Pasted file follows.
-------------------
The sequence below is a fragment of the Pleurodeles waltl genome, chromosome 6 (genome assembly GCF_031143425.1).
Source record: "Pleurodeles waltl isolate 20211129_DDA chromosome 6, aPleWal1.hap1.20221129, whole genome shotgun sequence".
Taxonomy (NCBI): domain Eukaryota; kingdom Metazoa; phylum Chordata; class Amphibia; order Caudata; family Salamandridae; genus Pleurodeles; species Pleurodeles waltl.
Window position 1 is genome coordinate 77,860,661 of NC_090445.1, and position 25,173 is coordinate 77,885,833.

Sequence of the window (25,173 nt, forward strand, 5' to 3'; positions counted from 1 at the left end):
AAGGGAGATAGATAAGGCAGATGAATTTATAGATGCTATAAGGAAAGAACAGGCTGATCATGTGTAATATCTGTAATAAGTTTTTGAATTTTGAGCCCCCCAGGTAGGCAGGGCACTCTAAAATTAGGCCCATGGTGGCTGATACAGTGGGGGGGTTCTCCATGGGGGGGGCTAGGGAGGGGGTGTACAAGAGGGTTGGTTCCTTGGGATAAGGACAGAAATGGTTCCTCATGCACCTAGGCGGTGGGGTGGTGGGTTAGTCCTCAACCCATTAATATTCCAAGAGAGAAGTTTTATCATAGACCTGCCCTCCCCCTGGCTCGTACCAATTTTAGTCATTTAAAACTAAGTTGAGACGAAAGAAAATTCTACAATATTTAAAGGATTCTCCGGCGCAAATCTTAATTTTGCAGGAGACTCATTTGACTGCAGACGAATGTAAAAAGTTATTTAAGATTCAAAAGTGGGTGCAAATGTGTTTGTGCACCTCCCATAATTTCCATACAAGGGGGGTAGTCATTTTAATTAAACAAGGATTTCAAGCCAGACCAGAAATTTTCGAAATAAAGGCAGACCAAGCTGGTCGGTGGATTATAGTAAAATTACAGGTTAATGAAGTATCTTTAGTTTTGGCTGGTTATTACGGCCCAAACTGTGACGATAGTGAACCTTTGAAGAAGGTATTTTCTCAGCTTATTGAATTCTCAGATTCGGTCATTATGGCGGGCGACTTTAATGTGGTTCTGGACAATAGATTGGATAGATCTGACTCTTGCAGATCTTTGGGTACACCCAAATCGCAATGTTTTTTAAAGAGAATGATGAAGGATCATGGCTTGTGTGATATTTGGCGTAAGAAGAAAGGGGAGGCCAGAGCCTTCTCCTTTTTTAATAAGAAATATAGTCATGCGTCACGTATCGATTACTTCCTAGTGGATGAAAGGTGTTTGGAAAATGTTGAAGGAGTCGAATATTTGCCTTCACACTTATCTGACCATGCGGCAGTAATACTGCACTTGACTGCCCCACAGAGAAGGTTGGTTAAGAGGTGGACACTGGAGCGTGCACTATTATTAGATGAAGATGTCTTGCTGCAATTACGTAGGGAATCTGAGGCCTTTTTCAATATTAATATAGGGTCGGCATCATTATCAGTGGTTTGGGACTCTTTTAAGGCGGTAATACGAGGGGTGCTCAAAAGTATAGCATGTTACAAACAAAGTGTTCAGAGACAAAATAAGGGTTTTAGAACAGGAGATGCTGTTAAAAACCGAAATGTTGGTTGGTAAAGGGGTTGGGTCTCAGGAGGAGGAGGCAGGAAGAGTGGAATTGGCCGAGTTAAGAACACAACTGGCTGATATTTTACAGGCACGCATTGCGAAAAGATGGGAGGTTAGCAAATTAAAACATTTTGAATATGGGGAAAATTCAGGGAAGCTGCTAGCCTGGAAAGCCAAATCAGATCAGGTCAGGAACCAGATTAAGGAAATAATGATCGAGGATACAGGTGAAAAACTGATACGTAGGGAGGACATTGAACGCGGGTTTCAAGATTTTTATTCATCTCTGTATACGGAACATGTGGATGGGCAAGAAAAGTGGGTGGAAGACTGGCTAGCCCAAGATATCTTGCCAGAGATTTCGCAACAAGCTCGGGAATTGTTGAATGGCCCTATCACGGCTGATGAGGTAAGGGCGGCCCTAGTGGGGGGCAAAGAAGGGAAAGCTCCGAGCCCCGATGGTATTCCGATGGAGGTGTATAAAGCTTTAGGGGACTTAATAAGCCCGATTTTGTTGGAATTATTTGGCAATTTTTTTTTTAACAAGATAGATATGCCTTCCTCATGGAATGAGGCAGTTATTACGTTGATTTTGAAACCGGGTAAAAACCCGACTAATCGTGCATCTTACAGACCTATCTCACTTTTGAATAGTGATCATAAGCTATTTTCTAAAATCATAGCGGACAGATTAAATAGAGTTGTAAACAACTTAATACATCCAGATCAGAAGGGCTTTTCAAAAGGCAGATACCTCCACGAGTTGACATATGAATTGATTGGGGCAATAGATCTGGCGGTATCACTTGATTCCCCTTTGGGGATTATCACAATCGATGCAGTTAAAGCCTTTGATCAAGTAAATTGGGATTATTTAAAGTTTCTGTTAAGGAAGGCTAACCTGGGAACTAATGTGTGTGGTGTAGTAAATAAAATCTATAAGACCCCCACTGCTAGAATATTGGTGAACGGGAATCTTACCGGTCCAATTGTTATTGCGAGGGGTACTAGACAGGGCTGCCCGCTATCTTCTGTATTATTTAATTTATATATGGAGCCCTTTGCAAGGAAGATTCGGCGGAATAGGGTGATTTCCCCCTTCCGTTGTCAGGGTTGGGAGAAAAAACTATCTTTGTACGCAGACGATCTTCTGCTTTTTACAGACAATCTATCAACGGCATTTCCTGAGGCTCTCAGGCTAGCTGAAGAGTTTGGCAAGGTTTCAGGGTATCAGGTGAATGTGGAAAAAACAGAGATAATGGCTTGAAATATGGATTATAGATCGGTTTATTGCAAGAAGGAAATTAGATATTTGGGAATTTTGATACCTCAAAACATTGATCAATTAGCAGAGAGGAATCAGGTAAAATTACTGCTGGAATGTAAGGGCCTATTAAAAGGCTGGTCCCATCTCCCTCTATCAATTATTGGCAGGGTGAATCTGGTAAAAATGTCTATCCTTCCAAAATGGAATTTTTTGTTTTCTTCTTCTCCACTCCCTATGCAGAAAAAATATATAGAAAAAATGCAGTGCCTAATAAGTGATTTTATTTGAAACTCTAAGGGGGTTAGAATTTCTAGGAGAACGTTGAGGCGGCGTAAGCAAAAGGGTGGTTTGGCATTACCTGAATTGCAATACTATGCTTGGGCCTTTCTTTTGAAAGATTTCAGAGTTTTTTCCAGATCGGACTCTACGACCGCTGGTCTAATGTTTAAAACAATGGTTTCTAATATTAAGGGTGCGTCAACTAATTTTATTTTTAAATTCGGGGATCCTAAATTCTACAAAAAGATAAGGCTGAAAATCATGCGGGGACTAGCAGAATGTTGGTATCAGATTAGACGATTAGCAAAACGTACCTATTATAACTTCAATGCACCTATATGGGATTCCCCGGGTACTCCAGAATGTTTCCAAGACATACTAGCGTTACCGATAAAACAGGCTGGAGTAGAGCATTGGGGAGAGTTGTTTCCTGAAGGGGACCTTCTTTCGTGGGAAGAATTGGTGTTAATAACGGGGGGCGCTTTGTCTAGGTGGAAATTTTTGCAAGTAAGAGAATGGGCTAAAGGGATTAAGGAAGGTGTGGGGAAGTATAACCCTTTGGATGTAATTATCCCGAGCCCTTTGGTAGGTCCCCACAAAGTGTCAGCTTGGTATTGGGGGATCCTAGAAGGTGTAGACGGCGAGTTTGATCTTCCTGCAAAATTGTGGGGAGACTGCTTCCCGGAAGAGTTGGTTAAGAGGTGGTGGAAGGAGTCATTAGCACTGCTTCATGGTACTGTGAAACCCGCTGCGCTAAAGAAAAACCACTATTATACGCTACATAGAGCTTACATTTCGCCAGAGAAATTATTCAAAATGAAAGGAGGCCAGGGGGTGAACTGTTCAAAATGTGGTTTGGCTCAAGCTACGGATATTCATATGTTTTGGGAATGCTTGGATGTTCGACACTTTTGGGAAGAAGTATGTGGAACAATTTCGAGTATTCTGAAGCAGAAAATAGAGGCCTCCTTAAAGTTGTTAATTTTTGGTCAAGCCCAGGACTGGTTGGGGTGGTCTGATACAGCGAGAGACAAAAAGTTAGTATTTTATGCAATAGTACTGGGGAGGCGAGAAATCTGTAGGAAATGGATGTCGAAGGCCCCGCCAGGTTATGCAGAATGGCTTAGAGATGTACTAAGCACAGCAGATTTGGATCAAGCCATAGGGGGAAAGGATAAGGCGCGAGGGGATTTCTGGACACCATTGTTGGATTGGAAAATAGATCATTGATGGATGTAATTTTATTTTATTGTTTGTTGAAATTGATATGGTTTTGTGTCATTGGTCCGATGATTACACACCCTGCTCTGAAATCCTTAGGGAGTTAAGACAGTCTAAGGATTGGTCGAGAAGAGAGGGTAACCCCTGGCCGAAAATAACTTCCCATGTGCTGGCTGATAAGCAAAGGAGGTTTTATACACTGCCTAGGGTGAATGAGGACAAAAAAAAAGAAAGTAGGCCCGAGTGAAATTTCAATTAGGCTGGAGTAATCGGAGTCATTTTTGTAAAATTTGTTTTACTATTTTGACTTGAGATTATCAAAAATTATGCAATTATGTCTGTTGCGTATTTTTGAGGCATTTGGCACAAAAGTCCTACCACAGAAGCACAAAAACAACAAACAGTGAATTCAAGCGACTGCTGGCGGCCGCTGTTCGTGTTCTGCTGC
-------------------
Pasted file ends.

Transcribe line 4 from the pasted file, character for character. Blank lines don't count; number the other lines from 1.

Window position 1 is genome coordinate 77,860,661 of NC_090445.1, and position 25,173 is coordinate 77,885,833.